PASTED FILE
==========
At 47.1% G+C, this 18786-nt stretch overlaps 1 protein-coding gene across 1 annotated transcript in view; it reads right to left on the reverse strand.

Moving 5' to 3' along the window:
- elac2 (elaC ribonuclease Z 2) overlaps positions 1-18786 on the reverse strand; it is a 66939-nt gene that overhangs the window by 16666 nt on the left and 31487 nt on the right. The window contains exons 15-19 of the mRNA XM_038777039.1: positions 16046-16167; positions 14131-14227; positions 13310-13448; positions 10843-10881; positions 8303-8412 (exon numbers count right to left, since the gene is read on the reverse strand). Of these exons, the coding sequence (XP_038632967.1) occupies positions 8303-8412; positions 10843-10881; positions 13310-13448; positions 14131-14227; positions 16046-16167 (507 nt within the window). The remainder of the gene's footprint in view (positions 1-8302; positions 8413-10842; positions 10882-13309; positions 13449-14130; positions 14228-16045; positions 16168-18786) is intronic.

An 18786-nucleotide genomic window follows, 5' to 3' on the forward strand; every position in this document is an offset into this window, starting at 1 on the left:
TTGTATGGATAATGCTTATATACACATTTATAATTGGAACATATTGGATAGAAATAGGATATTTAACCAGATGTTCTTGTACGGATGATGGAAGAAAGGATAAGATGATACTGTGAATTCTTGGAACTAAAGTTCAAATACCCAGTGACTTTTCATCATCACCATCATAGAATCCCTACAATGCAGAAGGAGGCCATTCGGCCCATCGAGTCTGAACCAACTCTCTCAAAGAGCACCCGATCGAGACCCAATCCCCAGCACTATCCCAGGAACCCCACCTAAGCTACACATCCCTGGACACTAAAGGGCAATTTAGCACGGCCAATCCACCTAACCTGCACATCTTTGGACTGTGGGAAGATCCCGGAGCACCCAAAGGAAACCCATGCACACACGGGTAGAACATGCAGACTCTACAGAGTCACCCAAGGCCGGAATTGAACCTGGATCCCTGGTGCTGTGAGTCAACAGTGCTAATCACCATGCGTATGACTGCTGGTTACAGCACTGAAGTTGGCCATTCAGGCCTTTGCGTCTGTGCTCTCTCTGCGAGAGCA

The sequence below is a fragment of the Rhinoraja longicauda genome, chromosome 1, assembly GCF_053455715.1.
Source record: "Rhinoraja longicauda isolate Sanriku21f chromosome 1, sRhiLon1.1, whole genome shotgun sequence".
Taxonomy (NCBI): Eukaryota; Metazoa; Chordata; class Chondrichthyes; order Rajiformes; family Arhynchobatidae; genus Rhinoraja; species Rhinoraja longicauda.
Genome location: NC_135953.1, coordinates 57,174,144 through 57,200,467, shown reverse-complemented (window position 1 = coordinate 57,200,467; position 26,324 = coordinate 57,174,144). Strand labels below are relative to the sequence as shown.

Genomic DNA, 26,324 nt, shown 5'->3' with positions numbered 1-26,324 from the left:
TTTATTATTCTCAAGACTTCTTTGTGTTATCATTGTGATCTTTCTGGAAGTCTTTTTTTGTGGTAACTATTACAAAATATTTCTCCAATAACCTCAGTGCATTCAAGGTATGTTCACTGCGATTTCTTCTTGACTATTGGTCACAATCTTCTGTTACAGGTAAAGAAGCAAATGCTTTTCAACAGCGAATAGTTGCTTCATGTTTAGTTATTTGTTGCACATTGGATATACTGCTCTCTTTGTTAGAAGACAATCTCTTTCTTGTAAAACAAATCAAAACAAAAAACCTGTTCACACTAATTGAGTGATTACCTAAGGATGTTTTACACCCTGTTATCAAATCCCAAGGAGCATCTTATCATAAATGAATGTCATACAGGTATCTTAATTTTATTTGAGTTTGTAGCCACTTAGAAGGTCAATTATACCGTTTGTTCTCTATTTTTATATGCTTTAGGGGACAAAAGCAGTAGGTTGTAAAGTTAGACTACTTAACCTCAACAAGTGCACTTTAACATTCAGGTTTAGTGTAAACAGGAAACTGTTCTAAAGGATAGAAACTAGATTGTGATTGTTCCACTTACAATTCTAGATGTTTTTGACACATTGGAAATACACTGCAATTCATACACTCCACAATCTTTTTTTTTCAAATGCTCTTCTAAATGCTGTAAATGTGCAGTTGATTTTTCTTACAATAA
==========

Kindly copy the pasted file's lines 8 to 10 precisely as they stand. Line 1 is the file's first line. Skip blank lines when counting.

Taxonomy (NCBI): Eukaryota; Metazoa; Chordata; class Chondrichthyes; order Rajiformes; family Arhynchobatidae; genus Rhinoraja; species Rhinoraja longicauda.
Genome location: NC_135953.1, coordinates 57,174,144 through 57,200,467, shown reverse-complemented (window position 1 = coordinate 57,200,467; position 26,324 = coordinate 57,174,144). Strand labels below are relative to the sequence as shown.

Genomic DNA, 26,324 nt, shown 5'->3' with positions numbered 1-26,324 from the left: